The Distinctive Structure of the Emotions.Anthony J. Steinbock - 2013 - In Lester Embree & Thomas Nenon (eds.), Husserl’s Ideen. Springer. pp. 91-104.
  19. Merleau-ponty's concept of depth.Anthony J. Steinbock - 1987 - Philosophy Today 31 (4):336-351.
    Perhaps no concept is more central to maurice merleau-ponty's philosophy than his concept of depth. not only did merleau-ponty recognize the philosophical significance of depth for articulating a phenomenology of perception, but he saw it as essential for pursuing and expressing a novel, radical ontology. depth, merleau-ponty writes, is ``the most existential dimension,'' ``the dimension of dimensions''; it is the ``sine qua non'' of the world and being. let me elucidate merleau-ponty's radical concept of depth by ``addressing'' the salient contexts (...)
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  20.  39
    Phenomenology in japan.Anthony J. Steinbock - 1998 - Continental Philosophy Review 31 (3):225-238.
  21.  6
    Exemplarité, émotions et attention.Anthony J. Steinbock - 2010 - Alter: revue de phénoménologie 18:59-75.
    Les recherches sur le phénomène de l’attention prennent en général leur départ dans la nature de la conscience, dans sa relation avec les choses du monde. Cette approche fondamentale concerne aussi bien la démarche empirique de la psychologie que la démarche philosophique et phénoménologique. Dans le premier cas, l’attention est considérée comme la réponse mentale à un stimulus issu d’un objet – réponse qui, de son côté, projette un champ thématique. Dans le deuxième cas, l’attention est décr...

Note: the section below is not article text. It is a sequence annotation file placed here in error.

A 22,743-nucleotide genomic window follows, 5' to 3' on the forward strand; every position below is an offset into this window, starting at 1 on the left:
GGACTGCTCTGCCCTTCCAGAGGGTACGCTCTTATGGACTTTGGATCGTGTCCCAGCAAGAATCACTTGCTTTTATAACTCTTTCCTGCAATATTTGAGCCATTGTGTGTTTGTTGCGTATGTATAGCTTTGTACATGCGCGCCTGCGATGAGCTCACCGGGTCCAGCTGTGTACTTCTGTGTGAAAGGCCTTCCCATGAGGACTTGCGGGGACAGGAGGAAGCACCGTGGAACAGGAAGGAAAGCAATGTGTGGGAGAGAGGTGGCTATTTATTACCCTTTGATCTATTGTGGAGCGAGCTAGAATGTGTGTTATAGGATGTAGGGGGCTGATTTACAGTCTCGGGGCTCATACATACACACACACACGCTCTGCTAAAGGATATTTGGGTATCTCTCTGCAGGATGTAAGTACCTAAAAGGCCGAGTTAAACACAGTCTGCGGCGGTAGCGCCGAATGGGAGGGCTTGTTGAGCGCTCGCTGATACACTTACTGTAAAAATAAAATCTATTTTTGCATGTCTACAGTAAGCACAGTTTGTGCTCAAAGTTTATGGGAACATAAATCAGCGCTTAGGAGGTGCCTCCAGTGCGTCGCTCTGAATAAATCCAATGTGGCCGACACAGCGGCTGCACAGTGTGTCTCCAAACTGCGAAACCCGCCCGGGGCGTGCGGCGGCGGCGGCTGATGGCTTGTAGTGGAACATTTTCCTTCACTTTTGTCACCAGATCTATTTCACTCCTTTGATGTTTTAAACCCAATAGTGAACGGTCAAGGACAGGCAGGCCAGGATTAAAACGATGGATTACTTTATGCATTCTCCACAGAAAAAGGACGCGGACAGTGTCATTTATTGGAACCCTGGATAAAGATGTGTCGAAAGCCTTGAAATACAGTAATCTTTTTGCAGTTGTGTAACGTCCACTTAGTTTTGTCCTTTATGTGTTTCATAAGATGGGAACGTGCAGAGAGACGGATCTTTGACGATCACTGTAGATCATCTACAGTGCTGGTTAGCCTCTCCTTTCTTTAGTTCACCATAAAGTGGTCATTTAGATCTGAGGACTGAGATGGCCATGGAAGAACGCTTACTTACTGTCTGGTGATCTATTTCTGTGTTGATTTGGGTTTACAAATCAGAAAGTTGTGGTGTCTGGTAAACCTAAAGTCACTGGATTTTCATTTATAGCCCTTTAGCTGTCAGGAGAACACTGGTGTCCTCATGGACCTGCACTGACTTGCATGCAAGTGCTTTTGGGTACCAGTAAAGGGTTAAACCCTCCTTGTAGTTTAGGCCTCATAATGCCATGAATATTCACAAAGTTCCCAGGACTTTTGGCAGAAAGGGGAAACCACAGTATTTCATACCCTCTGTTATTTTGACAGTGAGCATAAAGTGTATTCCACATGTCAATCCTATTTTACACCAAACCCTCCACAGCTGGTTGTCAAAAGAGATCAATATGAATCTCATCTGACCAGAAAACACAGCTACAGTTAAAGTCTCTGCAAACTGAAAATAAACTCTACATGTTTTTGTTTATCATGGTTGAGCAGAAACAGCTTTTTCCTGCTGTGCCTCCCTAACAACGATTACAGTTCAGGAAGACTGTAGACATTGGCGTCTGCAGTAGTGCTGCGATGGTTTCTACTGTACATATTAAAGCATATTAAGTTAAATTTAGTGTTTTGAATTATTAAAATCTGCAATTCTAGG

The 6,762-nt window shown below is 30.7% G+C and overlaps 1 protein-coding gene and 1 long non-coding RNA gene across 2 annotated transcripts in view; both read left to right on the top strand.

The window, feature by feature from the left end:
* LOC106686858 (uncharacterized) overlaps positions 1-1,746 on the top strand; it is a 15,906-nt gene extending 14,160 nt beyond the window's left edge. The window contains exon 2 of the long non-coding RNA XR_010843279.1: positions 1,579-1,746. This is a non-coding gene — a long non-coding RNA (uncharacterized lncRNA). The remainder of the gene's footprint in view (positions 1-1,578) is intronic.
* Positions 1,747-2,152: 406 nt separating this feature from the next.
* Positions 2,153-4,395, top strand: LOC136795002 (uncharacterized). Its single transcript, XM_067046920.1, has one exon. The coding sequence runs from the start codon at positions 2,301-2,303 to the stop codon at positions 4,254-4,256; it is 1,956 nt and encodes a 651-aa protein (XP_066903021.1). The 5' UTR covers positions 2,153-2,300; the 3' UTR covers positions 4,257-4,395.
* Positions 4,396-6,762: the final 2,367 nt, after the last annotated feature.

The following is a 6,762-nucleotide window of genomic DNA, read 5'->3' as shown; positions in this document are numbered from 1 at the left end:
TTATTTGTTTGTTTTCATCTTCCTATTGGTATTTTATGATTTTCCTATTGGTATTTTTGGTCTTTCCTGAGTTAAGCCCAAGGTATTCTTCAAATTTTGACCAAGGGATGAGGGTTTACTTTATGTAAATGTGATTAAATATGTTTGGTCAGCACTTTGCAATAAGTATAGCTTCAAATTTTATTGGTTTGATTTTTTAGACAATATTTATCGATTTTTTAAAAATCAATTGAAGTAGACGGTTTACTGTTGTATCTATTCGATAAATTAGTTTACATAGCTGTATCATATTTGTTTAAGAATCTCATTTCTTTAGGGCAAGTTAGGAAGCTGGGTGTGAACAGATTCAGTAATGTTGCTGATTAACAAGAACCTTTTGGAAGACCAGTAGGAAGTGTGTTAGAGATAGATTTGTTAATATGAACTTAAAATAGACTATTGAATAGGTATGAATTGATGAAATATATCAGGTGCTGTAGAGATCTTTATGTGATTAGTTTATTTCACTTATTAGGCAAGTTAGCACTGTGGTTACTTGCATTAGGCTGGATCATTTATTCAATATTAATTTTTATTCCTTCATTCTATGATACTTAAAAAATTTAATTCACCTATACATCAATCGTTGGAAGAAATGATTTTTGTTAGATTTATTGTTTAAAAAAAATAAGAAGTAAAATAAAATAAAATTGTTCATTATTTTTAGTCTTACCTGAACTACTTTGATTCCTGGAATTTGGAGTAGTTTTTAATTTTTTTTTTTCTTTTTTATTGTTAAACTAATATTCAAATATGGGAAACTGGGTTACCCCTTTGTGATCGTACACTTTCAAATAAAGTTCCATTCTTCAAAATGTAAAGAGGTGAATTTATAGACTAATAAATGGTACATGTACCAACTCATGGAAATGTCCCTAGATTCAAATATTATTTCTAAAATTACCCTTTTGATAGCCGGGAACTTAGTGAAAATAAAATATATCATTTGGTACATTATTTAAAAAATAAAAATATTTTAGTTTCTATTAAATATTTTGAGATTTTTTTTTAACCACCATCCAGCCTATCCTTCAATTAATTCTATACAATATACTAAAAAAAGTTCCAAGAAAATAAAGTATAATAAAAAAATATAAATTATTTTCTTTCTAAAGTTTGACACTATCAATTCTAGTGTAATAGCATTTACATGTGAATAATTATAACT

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  22.  41
    Back to the Things Themselves.Anthony J. Steinbock - 1997 - Human Studies 20 (2):127-135.
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  23. Merleau-Ponty'S Concept Of Depth.Anthony J. Steinbock - 1987 - Phil Today 31:336-351.
     
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  24.  43
    The problem of forgetfulness in Michel Henry.Anthony J. Steinbock - 1999 - Continental Philosophy Review 32 (3):271-302.
  25. From Phenomenological Immortality to Phenomenological Natality.Anthony Steinbock - 2008 - In Francois Raffoul & Eric S. Nelson (eds.), Rethinking Facticity. Suny Press. pp. 25--40.